In Utah, the state legislature passed a bill last year that shielded elected officials’ electronic communications — including text messages, e-mails, video recordings and instant messages — from being released in response to public records requests. The law was repealed almost immediately after public outcry.
In the Fairfax case, justices will have to determine whether School Board members’ e-mails involved “virtually simultaneous interaction.”
That is the standard the state Supreme Court set in 2004, when it decided that e-mails sent among Fredericksburg City Council members — at intervals ranging from four hours to two days apart — were not “virtually simultaneous” and thus did not count as a meeting.
The Fairfax e-mails, in contrast, were sent as few as two minutes apart.
Justices also will have to decide whether the e-mails violated a key provision of the state Freedom of Information Act: Any “informal assemblage” of three or more members of an elected body is a meeting that must be formally announced and open to the public.
School board members and other elected officials may e-mail one another en masse to broadcast information, under the current interpretation of the law. But to avoid creating an “informal assemblage” of three members, the Virginia Freedom of Information Advisory Council says, elected officials should refrain from back-and-forth discussion with more than one colleague at a time.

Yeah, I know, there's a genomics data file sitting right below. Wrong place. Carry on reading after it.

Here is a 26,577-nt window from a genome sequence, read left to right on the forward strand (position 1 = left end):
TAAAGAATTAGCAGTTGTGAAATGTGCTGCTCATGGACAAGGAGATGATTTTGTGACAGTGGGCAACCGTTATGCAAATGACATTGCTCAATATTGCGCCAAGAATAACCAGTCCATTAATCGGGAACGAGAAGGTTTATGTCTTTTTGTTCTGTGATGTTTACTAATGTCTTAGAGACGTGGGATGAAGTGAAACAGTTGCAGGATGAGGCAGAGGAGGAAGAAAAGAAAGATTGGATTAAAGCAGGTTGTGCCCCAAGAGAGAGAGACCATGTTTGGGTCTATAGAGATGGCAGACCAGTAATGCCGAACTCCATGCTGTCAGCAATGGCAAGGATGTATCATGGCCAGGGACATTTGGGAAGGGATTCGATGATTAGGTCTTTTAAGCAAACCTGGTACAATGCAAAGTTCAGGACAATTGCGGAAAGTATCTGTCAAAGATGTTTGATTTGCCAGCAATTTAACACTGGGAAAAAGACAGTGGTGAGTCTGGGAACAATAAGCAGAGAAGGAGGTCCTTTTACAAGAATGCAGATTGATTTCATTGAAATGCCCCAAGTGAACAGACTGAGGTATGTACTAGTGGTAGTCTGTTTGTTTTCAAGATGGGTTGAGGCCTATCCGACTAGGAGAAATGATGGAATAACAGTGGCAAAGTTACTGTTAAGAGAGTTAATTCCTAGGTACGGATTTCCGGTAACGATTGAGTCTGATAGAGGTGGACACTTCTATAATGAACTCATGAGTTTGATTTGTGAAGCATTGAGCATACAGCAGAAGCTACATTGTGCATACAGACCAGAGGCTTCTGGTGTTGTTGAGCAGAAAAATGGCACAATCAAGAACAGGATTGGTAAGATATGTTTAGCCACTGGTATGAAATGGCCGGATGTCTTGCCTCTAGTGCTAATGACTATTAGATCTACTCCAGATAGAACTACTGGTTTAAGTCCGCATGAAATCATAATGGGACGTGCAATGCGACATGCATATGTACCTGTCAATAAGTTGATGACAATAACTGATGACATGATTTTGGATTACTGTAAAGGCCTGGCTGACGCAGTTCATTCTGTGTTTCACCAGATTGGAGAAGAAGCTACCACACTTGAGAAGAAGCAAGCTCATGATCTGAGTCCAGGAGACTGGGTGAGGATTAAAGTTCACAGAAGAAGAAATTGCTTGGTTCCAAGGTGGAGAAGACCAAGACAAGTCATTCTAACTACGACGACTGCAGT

In other words, “choose ‘respond to sender’ instead of ‘respond to all,’ ” the advisory council, which was created by the legislature, says in its published guidance. “One-on-one communications are clearly allowed under FOIA, and this will avoid an e-mail discussion among three or more members.”
Evidence indicates that Fairfax board members were careful to abide by that rule as they considered whether to close Clifton Elementary. With one notable exception — when three board members e-mailed one another in a chain that mostly consisted of jokes about needing a vacation — they limited themselves to one-on-one discussions, whether in person, on the phone or over e-mail.